The Law on Conspiracy and its Punishments in Kentucky
It is considered a conspiracy whenever two or more people come together and consciously make a plan to commit a crime, and have full intention of going through with the plan. In order to establish that a case is indeed related to conspiracy, the prosecuting attorney must prove intent to commit a crime. The question of intent plays a vital role in all conspiracy related cases. If someone were to participate in a crime that was a part of a conspiracy, then if it was by coercion or accident, they cannot be held accountable under conspiracy law. Only those that intended to carry out an act of crime or did commit premeditated crime are guilty of conspiracy for the same.
If three people conspired to commit the murder, then irrespective of who actually or was supposed to commit the killing act, all three co-conspirators are given the same punishments. Charges in conspiracy cases can go up as additional charges are brought up during the trial. In that way, the ultimate penalty received for the crime is dependent on the nature of the conspiracy and whether the people involved in the same successfully committed the crime or not. Even an attempt towards committing the crime where they were stopped and detained is addressed in court and penalties are incurred for trying to commit the crime.
Certain kinds of conspiracies receive harsher penalties than others. These include conspiracy to commit a crime against the State or Federal government, conspiracy to commit murder abs conspiracy to distribute drugs and/or other illegal substances. These incur longer prison sentences and financial reparations from the conspirators. In these cases, partaking in the conspiracy can bring the harshest sentences available. The conspiracy to commit a murder, especially where the victim was killed before the conspirators could be caught, could lead to decades in jail.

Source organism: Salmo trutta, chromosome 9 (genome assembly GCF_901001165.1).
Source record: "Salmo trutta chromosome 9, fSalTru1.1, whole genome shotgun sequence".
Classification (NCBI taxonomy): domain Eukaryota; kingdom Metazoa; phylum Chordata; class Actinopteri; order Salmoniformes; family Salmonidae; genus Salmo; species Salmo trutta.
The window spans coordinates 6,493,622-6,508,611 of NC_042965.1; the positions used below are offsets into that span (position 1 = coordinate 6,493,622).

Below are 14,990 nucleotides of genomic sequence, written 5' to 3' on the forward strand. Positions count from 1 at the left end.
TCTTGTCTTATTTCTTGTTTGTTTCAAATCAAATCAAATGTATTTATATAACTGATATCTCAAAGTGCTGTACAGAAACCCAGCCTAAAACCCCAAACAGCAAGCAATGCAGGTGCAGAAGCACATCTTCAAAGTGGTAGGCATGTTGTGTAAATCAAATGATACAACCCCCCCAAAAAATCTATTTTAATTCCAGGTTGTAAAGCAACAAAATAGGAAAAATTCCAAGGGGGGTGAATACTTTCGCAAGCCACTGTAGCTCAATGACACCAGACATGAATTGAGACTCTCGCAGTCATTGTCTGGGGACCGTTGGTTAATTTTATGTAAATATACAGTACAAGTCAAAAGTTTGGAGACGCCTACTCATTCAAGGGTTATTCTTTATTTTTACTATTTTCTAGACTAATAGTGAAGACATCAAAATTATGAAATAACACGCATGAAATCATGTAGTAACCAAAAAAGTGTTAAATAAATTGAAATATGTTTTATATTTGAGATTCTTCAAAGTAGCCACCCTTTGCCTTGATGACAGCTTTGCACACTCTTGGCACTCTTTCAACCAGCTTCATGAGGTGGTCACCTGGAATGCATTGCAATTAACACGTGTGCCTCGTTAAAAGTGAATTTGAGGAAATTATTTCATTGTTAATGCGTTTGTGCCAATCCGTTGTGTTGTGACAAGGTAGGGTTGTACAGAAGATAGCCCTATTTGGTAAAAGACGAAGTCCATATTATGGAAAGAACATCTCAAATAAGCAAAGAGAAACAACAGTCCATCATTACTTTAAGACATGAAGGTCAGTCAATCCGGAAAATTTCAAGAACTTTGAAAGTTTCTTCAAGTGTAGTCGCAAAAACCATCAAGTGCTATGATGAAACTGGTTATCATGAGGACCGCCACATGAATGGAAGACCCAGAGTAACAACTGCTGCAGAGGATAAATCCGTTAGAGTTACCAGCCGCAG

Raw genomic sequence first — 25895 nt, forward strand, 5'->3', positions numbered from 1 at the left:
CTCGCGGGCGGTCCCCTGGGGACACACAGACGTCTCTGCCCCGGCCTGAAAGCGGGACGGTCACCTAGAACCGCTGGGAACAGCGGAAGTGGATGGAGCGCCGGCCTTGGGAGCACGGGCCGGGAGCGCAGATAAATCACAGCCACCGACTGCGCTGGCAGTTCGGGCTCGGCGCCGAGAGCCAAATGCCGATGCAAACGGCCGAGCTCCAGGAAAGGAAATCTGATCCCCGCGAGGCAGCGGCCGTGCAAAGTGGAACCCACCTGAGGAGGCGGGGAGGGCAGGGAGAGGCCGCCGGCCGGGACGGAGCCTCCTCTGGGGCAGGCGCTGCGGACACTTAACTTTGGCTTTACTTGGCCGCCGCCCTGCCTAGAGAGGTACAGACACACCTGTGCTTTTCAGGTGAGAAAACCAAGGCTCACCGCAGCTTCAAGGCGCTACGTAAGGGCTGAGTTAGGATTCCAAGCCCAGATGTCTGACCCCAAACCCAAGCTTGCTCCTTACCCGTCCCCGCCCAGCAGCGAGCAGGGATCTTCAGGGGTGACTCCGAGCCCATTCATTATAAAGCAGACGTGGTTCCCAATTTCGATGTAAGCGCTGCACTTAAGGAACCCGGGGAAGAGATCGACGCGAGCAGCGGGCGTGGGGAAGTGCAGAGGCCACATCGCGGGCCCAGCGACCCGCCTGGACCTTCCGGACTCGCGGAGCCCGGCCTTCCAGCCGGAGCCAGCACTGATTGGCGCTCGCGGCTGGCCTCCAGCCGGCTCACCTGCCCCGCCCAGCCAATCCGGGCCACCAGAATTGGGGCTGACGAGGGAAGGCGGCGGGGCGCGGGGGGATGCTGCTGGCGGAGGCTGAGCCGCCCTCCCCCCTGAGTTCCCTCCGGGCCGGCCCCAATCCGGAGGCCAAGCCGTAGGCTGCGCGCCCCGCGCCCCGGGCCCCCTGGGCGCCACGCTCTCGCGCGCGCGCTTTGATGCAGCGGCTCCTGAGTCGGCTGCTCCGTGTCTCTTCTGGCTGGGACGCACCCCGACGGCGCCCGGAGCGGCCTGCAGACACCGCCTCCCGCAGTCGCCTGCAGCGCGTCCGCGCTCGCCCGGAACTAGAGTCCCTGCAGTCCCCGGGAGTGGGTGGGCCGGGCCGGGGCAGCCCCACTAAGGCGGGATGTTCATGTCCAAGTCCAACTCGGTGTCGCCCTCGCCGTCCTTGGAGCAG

What are the punishments for conspiracy in the State of Kentucky?
Punishments in cases related to the conspiracy are usually the same as the crime by the conspirators were intending to commit. The penalties can become more or less depending on the actions undertaken by the conspirators after they formed an agreement to commit the crime and up until they were apprehended and brought to trial.
Taking part in a conspiracy can lead to punishments for felony charges. Conspiracy to commit murder or related to drug distribution are delivered harsh penalties which could lead to long jail time and expensive fines. Especially in cases where the crime was actually committed, the perpetrators in such conspiracy related cases may suffer from severe penalties.
There is a difference in delivering penalties to those who committed the crime versus those who did not. Those who did will not face harsher sentences and may even be released after serving penalties for a misdemeanor, depending on what crime they intended to commit. Murder will never be considered a misdemeanor. If the conspirators were caught in the process of or after computing the crime, then they will have to face the penalties for every crime committed by every member of the group during the crime.
If one member kills a person during the crime, then every conspirator will be given the penalty for that murder, even if they did not commit it. This also applies to every other criminal activity engaged in during the conspiracy and only relating to that specific conspiracy. If additional crimes were committed, then new charges will be brought in for those. In such circumstances, the conspirators are not charged with penalties for crimes committed outside the purview of the conspiracy.